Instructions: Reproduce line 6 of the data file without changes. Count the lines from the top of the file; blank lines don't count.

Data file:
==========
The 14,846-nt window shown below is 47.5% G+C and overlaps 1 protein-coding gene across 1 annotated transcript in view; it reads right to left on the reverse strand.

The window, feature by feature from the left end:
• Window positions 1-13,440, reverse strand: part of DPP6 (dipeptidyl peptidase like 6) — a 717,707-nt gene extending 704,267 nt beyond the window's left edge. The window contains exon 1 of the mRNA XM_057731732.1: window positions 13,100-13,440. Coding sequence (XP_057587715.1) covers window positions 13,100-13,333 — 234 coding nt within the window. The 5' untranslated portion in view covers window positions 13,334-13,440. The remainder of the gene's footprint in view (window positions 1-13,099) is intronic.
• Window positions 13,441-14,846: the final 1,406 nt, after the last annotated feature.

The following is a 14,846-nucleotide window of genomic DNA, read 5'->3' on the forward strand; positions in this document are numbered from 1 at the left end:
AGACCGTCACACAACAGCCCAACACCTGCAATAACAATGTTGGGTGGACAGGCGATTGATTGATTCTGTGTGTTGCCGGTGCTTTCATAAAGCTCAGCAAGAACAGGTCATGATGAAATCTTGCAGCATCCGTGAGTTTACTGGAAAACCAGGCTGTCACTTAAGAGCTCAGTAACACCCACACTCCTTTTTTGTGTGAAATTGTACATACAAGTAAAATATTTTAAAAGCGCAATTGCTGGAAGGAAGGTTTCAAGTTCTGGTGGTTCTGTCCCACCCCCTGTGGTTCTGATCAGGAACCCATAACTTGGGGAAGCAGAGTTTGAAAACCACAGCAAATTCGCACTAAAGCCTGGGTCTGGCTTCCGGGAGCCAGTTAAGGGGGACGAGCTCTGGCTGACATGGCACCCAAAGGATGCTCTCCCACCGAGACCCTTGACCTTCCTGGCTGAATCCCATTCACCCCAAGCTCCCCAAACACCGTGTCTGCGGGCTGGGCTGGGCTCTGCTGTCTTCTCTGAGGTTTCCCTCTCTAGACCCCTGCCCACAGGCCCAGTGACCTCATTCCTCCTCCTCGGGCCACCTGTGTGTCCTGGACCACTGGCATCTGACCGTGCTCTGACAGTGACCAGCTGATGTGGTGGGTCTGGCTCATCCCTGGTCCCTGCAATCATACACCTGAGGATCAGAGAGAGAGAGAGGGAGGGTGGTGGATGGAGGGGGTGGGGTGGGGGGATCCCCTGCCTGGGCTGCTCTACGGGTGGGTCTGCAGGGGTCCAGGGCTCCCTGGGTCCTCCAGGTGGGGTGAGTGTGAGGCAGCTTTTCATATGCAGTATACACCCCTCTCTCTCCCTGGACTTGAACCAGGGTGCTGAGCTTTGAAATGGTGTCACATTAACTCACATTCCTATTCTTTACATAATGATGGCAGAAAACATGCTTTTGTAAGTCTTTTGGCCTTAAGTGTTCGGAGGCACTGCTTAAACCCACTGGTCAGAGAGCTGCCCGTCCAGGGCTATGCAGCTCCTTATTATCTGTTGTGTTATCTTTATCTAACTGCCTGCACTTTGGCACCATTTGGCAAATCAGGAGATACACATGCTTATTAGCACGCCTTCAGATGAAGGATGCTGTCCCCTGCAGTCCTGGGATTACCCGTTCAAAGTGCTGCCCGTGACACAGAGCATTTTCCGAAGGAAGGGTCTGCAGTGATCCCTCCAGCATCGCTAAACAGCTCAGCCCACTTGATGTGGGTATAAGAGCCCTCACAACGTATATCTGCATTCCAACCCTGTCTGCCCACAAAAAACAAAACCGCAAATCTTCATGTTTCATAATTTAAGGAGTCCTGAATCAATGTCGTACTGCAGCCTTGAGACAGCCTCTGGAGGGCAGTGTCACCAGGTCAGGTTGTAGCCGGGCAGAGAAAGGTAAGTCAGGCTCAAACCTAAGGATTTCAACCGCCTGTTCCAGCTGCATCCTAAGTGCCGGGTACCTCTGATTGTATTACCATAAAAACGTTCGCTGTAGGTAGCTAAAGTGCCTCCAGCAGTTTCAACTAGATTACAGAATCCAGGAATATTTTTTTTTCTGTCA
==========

AGACCGTCACACAACAGCCCAACACCTGCAATAACAATGTTGGGTGGACAGGCGATTGATTGATTCTGTGTGTTGCCGGTGCTTTCATAAAGCTCAGCAAGAACAGGTCATGATGAAATCTTGCAGCATCCGTGAGTTTACTGGAAAACCAGGCTGTCACTTAAGAGCTCAGTAACACCCACACTCCTTTTTTGTGTGAAATTGTACATACAAGTAAAATATTTTAAAAGCGCAATTGCTGGAAGGAAGGTTTCAAGTTCTGGTGGTTCTGTCCCACCCCCTGTGGTTCTGATCAGGAACCCATAACTTGGGGAAGCAGAGTTTGAAAACCACAGCAAATTCGCACTAAAGCCTGGGTCTGGCTTCCGGGAGCCAGTTAAGGGGGACGAGCTCTGGCTGACATGGCACCCAAAGGATGCTCTCCCACCGAGACCCTTGACCTTCCTGGCTGAATCCCATTCACCCCAAGCTCCCCAAACACCGTGTCTGCGGGCTGGGCTGGGCTCTGCTGTCTTCTCTGAGGTTTCCCTCTCTAGACCCCTGCCCACAGGCCCAGTGACCTCATTCCTCCTCCTCGGGCCACCTGTGTGTCCTGGACCACTGGCATCTGACCGTGCTCTGACAGTGACCAGCTGATGTGGTGGGTCTGGCTCATCCCTGGTCCCTGCAATCATACACCTGAGGATCAGAGAGAGAGAGAGGGAGGGTGGTGGATGGAGGGGGTGGGGTGGGGGGATCCCCTGCCTGGGCTGCTCTACGGGTGGGTCTGCAGGGGTCCAGGGCTCCCTGGGTCCTCCAGGTGGGGTGAGTGTGAGGCAGCTTTTCATATGCAGTATACACCCCTCTCTCTCCCTGGACTTGAACCAGGGTGCTGAGCTTTGAAATGGTGTCACATTAACTCACATTCCTATTCTTTACATAATGATGGCAGAAAACATGCTTTTGTAAGTCTTTTGGCCTTAAGTGTTCGGAGGCACTGCTTAAACCCACTGGTCAGAGAGCTGCCCGTCCAGGGCTATGCAGCTCCTTATTATCTGTTGTGTTATCTTTATCTAACTGCCTGCACTTTGGCACCATTTGGCAAATCAGGAGATACACATGCTTATTAGCACGCCTTCAGATGAAGGATGCTGTCCCCTGCAGTCCTGGGATTACCCGTTCAAAGTGCTGCCCGTGACACAGAGCATTTTCCGAAGGAAGGGTCTGCAGTGATCCCTCCAGCATCGCTAAACAGCTCAGCCCACTTGATGTGGGTATAAGAGCCCTCACAACGTATATCTGCATTCCAACCCTGTCTGCCCACAAAAAACAAAACCGCAAATCTTCATGTTTCATAATTTAAGGAGTCCTGAATCAATGTCGTACTGCAGCCTTGAGACAGCCTCTGGAGGGCAGTGTCACCAGGTCAGGTTGTAGCCGGGCAGAGAAAGGTAAGTCAGGCTCAAACCTAAGGATTTCAACCGCCTGTTCCAGCTGCATCCTAAGTGCCGGGTACCTCTGATTGTATTACCATAAAAACGTTCGCTGTAGGTAGCTAAAGTGCCTCCAGCAGTTTCAACTAGATTACAGAATCCAGGAATATTTTTTTTTCTGTCA